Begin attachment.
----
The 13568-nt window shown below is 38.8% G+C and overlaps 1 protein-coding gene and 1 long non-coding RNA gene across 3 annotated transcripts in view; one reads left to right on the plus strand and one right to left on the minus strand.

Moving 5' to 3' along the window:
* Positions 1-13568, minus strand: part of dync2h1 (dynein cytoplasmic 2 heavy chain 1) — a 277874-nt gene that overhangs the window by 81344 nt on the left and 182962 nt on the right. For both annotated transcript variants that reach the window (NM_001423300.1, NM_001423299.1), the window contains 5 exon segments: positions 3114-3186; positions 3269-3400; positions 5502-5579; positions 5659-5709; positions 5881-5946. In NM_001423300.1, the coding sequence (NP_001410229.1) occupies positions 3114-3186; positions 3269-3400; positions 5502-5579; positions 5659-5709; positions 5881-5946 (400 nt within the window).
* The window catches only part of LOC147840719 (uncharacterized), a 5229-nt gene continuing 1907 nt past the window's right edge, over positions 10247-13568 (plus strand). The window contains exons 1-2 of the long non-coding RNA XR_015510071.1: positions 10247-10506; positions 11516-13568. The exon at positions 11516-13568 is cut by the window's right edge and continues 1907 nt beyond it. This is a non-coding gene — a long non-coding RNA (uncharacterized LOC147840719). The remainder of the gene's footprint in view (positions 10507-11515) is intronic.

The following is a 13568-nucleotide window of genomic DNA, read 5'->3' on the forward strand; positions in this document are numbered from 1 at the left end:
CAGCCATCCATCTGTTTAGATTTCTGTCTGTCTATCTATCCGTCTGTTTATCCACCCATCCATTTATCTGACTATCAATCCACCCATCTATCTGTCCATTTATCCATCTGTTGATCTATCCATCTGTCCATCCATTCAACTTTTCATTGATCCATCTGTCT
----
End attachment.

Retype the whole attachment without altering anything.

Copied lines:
The 13568-nt window shown below is 38.8% G+C and overlaps 1 protein-coding gene and 1 long non-coding RNA gene across 3 annotated transcripts in view; one reads left to right on the plus strand and one right to left on the minus strand.

Moving 5' to 3' along the window:
* Positions 1-13568, minus strand: part of dync2h1 (dynein cytoplasmic 2 heavy chain 1) — a 277874-nt gene that overhangs the window by 81344 nt on the left and 182962 nt on the right. For both annotated transcript variants that reach the window (NM_001423300.1, NM_001423299.1), the window contains 5 exon segments: positions 3114-3186; positions 3269-3400; positions 5502-5579; positions 5659-5709; positions 5881-5946. In NM_001423300.1, the coding sequence (NP_001410229.1) occupies positions 3114-3186; positions 3269-3400; positions 5502-5579; positions 5659-5709; positions 5881-5946 (400 nt within the window).
* The window catches only part of LOC147840719 (uncharacterized), a 5229-nt gene continuing 1907 nt past the window's right edge, over positions 10247-13568 (plus strand). The window contains exons 1-2 of the long non-coding RNA XR_015510071.1: positions 10247-10506; positions 11516-13568. The exon at positions 11516-13568 is cut by the window's right edge and continues 1907 nt beyond it. This is a non-coding gene — a long non-coding RNA (uncharacterized LOC147840719). The remainder of the gene's footprint in view (positions 10507-11515) is intronic.

The following is a 13568-nucleotide window of genomic DNA, read 5'->3' on the forward strand; positions in this document are numbered from 1 at the left end:
CAGCCATCCATCTGTTTAGATTTCTGTCTGTCTATCTATCCGTCTGTTTATCCACCCATCCATTTATCTGACTATCAATCCACCCATCTATCTGTCCATTTATCCATCTGTTGATCTATCCATCTGTCCATCCATTCAACTTTTCATTGATCCATCTGTCT